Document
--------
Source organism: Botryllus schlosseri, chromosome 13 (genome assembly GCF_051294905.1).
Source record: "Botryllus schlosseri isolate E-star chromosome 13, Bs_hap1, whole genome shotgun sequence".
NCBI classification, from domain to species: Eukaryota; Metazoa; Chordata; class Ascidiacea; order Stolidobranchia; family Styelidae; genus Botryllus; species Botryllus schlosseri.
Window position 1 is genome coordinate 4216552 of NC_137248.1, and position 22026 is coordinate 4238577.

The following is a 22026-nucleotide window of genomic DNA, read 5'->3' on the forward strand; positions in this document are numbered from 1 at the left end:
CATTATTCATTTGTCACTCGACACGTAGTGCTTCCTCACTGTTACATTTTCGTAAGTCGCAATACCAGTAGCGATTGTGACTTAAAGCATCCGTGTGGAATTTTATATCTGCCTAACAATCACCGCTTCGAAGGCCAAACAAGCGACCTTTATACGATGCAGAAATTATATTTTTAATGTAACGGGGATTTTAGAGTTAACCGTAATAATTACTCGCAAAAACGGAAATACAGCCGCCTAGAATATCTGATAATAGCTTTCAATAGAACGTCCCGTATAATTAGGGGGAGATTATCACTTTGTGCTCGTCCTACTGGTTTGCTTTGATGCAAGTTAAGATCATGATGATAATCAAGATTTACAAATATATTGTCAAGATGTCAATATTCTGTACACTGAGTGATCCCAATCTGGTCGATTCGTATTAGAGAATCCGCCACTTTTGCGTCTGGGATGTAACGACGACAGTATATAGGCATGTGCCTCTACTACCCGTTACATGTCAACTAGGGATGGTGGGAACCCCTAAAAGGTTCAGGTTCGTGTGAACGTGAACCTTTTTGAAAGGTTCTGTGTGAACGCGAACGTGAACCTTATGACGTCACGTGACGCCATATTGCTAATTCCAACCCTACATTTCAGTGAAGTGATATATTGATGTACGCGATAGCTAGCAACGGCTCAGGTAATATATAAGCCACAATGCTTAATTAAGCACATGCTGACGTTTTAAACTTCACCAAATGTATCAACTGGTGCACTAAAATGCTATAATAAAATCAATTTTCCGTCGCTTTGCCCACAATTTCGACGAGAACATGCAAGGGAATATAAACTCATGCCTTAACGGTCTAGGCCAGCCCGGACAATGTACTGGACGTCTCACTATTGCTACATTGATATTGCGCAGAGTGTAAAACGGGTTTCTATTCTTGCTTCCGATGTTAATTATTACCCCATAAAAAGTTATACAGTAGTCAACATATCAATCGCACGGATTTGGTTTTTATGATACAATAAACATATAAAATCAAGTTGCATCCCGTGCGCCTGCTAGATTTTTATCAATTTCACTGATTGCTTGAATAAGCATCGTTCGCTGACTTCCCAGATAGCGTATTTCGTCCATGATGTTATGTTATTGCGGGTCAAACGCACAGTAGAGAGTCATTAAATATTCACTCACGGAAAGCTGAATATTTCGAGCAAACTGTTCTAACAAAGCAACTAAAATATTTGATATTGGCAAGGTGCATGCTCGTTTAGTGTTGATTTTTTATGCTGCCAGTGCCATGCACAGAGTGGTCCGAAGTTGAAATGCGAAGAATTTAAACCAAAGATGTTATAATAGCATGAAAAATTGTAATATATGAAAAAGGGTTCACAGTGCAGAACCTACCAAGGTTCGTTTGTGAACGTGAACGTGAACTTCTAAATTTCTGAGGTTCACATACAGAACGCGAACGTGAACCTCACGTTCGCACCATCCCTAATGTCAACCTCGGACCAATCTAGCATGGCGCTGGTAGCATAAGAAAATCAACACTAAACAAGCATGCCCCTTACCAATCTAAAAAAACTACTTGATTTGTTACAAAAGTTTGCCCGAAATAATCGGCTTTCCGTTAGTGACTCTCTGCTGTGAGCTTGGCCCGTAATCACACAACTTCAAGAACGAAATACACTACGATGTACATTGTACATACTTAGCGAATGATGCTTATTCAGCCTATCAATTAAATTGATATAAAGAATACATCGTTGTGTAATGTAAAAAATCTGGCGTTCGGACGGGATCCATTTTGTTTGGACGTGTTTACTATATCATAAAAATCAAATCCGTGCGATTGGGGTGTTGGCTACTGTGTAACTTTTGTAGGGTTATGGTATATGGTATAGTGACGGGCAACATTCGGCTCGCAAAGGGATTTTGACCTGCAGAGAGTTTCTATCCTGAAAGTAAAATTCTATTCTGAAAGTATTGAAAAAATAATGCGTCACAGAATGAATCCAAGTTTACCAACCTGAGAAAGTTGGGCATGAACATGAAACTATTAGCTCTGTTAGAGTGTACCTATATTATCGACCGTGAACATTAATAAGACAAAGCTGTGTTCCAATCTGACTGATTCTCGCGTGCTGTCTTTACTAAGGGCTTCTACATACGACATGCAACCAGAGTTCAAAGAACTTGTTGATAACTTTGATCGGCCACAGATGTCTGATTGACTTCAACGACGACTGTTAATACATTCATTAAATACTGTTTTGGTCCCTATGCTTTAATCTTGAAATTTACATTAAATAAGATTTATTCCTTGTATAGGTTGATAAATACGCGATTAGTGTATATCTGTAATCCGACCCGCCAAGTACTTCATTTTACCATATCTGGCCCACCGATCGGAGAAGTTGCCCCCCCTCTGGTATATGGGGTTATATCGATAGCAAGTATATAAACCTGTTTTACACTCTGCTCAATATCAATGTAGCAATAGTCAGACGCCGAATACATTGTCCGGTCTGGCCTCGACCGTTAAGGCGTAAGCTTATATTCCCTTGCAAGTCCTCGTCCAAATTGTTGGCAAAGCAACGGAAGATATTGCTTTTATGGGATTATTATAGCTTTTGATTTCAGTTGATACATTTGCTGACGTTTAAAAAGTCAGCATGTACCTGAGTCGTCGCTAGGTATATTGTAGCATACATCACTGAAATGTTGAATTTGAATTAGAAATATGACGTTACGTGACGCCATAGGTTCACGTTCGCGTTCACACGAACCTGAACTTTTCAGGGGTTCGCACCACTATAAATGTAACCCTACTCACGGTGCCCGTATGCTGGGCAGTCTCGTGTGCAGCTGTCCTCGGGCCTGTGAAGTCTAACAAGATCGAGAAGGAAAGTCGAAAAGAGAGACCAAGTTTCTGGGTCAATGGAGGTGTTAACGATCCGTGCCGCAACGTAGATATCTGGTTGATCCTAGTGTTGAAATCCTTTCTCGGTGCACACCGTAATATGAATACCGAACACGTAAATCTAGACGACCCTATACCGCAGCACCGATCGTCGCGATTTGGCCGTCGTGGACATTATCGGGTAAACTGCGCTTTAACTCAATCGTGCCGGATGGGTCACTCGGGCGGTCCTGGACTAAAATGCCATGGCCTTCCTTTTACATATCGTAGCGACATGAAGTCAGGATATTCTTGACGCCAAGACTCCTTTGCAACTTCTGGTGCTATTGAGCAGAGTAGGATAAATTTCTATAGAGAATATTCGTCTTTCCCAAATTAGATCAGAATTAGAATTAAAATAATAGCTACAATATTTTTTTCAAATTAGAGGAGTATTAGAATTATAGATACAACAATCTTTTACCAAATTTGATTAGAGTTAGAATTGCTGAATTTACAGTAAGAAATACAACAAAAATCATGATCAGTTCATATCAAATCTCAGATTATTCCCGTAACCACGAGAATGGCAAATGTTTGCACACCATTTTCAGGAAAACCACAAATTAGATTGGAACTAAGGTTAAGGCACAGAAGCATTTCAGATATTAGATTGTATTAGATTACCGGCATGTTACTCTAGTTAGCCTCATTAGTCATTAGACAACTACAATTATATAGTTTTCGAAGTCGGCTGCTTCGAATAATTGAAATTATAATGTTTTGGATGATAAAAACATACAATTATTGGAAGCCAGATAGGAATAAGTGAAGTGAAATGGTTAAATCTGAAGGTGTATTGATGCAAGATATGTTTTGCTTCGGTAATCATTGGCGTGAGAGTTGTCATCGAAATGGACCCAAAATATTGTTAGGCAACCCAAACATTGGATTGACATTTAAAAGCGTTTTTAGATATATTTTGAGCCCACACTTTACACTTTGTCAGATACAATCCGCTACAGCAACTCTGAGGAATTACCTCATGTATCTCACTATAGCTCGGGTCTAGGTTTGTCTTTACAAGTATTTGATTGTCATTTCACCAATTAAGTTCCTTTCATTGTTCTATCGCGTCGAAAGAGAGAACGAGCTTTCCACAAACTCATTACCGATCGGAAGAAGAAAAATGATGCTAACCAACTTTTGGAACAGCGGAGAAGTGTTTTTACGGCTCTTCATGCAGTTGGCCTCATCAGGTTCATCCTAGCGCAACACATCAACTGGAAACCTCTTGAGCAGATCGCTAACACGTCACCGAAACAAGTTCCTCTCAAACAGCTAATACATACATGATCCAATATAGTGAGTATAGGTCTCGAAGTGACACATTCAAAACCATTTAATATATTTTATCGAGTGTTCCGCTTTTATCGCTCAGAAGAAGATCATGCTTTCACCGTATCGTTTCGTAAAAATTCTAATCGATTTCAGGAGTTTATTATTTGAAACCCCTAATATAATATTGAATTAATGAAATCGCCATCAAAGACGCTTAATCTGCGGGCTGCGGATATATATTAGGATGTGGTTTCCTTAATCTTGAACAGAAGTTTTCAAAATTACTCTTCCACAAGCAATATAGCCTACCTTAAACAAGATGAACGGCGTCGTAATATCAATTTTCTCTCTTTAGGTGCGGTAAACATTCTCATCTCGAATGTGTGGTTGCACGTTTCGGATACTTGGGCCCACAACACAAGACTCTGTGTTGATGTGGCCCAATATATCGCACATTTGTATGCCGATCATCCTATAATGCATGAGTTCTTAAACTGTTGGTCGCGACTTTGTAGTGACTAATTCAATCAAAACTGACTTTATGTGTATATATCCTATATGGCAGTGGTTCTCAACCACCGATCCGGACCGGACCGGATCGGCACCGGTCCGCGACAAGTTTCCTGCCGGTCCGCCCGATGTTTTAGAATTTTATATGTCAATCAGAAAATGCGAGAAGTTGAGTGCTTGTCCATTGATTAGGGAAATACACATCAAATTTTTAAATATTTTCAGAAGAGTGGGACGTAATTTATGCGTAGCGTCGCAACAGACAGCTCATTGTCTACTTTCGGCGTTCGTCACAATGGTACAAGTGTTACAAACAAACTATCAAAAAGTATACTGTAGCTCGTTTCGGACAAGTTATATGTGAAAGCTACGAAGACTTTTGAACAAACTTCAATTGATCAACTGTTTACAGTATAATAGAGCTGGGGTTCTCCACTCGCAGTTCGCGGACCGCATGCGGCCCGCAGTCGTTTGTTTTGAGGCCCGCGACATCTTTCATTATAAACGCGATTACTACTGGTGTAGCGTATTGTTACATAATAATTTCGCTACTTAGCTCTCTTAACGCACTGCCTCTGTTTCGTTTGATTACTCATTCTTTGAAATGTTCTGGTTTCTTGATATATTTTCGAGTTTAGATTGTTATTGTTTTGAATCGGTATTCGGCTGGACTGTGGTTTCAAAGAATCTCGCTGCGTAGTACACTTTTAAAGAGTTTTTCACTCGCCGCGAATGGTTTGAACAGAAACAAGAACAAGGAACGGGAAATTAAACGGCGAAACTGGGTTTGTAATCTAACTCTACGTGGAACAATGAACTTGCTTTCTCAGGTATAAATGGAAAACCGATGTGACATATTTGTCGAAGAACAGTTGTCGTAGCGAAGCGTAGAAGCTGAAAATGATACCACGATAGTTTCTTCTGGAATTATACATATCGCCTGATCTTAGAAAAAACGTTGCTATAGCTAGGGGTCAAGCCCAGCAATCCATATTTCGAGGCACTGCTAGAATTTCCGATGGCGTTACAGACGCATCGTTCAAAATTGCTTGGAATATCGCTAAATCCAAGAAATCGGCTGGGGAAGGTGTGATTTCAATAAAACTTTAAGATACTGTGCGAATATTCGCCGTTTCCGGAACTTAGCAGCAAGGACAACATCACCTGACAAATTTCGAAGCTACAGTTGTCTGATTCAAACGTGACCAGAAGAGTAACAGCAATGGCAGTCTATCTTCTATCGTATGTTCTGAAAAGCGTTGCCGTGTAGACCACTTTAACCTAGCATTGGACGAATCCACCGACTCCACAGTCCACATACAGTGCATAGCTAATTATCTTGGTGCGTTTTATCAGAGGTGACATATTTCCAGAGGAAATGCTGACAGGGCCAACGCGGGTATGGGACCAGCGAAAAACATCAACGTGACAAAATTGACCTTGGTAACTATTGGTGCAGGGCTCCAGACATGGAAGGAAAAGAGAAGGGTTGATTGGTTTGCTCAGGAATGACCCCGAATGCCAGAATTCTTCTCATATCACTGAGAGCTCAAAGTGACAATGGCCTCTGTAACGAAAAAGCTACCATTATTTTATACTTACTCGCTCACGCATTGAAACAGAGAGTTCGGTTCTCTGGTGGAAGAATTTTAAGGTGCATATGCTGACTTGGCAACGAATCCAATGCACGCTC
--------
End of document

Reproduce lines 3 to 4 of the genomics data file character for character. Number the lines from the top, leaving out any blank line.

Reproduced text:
NCBI classification, from domain to species: Eukaryota; Metazoa; Chordata; class Ascidiacea; order Stolidobranchia; family Styelidae; genus Botryllus; species Botryllus schlosseri.
Window position 1 is genome coordinate 4216552 of NC_137248.1, and position 22026 is coordinate 4238577.